UbuTab is a tablet supposedly built to take advantage of both Android and Ubuntu Touch operating systems and promises some great hardware components. The tablets should start shipping mid-April, but there is a problem. Ubuntu developers have no knowledge about the possible implementation of Ubuntu Touch on the tablet.
Other than the hardware-specific issues, I’ve been amazed by how well Arch Linux works, given that it doesn’t have release cycles, or a big team with a lot of money supporting and marketing it. I’ve heard only 30 developers maintain the core Arch packages, with most of them having a full-time job doing something else! At the same time, it shouldn’t be a total surprise things work so well because free software doesn’t just fall off a turnip truck:
Open source's influence extends far beyond sharing code, but this aspect sometimes goes unappreciated. For example, I previously wrote about how the special way of developing and collaborating associated with open source has come to also reflect many DevOps best practices, from transparency to iterative fast releases. I’d argue that it is many of these same default behaviors that are helping to make the Internet of Things a hot topic today.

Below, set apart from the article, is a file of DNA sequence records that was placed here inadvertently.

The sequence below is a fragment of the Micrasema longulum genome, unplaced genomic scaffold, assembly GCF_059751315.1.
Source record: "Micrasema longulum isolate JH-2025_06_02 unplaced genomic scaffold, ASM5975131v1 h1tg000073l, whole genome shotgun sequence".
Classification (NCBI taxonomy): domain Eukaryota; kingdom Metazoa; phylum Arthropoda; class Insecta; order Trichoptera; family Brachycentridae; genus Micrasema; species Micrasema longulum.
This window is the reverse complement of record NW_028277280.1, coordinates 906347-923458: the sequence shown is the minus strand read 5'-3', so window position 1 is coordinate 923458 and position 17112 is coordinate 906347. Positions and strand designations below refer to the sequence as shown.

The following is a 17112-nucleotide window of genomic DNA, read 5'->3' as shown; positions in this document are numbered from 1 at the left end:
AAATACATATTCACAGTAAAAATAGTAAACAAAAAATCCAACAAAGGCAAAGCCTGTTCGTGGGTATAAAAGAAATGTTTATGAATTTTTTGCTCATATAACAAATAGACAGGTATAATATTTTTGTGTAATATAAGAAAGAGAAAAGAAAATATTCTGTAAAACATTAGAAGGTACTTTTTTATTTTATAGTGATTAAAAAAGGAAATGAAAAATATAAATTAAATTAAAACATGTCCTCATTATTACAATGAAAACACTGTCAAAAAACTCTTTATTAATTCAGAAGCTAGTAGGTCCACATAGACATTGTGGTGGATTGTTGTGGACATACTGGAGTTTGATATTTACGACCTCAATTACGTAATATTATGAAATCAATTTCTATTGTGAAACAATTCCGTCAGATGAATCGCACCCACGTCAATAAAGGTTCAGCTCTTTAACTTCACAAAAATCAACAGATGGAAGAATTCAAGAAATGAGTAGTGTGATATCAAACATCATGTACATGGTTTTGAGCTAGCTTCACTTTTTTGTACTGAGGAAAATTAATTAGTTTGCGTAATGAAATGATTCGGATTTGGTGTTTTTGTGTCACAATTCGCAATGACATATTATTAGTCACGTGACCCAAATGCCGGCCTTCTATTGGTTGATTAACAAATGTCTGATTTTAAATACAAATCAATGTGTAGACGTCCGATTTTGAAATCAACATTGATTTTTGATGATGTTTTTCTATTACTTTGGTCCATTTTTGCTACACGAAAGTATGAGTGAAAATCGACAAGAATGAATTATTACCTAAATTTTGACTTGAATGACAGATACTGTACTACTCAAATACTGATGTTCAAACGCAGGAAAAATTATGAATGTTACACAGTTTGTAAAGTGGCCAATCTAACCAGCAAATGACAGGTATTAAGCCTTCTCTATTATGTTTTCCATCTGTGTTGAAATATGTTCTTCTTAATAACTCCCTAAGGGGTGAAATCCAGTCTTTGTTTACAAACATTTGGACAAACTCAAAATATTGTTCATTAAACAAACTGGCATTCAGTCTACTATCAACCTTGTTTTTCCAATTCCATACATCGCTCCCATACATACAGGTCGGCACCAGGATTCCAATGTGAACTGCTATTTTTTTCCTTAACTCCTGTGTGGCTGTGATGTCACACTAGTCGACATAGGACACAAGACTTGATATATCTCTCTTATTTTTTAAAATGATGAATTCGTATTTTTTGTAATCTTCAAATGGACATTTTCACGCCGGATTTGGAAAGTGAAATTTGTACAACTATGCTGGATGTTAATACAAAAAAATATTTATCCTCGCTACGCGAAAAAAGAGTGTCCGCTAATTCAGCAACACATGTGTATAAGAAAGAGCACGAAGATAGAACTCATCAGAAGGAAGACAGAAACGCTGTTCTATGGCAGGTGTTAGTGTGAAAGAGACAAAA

We reported a few days ago that the April update of openSUSE Tumbleweed will switch to the KDE Plasma 5 desktop environment by default. Today, we have some more news regarding the transition to KDE Plasma 5 in openSUSE.
openSUSE Tumbleweed/Factory is a rolling-release version of openSUSE, where all the new technologies get implemented before they land in the main openSUSE distribution.
Every time I hear of another great open source project shutting its doors, I hold my breath in hopes it will be forked. Sadly though, this isn't a great plan for all projects. Sometimes these projects are rich in users but poor in developers. In this article, I'll explore this issue and what can be done to keep open source projects funded.
In a post to the Linux-aus mailing list Saturday The Linux Australia Council informed members and conference attendees that due to a server breach personal information could be compromised. The March 22 hack was discovered two days later when steps were taken to "minimize the immediate damage." Elsewhere, CoreOS has joined the race to Kubernetes and folks are still buzzing about the Wired.com quote saying Open Source Windows is a possibility.